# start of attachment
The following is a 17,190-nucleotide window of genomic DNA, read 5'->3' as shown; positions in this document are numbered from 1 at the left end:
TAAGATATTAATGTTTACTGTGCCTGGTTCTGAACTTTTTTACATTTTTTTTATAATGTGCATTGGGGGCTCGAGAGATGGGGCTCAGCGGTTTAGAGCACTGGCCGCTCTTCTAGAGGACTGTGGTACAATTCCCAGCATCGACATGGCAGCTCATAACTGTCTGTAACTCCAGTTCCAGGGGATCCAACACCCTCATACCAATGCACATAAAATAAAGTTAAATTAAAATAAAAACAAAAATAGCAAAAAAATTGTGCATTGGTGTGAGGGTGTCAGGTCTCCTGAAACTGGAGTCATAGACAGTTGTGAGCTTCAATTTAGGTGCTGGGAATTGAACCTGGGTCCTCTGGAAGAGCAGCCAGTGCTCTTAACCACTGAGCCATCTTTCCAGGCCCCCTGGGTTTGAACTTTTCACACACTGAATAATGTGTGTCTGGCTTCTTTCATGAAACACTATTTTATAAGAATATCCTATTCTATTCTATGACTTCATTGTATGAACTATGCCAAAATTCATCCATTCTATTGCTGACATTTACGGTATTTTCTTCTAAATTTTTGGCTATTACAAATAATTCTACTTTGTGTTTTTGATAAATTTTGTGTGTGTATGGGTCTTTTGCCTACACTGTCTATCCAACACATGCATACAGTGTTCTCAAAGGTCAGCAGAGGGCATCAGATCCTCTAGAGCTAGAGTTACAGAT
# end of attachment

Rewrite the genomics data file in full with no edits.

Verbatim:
The following is a 17,190-nucleotide window of genomic DNA, read 5'->3' as shown; positions in this document are numbered from 1 at the left end:
TAAGATATTAATGTTTACTGTGCCTGGTTCTGAACTTTTTTACATTTTTTTTATAATGTGCATTGGGGGCTCGAGAGATGGGGCTCAGCGGTTTAGAGCACTGGCCGCTCTTCTAGAGGACTGTGGTACAATTCCCAGCATCGACATGGCAGCTCATAACTGTCTGTAACTCCAGTTCCAGGGGATCCAACACCCTCATACCAATGCACATAAAATAAAGTTAAATTAAAATAAAAACAAAAATAGCAAAAAAATTGTGCATTGGTGTGAGGGTGTCAGGTCTCCTGAAACTGGAGTCATAGACAGTTGTGAGCTTCAATTTAGGTGCTGGGAATTGAACCTGGGTCCTCTGGAAGAGCAGCCAGTGCTCTTAACCACTGAGCCATCTTTCCAGGCCCCCTGGGTTTGAACTTTTCACACACTGAATAATGTGTGTCTGGCTTCTTTCATGAAACACTATTTTATAAGAATATCCTATTCTATTCTATGACTTCATTGTATGAACTATGCCAAAATTCATCCATTCTATTGCTGACATTTACGGTATTTTCTTCTAAATTTTTGGCTATTACAAATAATTCTACTTTGTGTTTTTGATAAATTTTGTGTGTGTATGGGTCTTTTGCCTACACTGTCTATCCAACACATGCATACAGTGTTCTCAAAGGTCAGCAGAGGGCATCAGATCCTCTAGAGCTAGAGTTACAGAT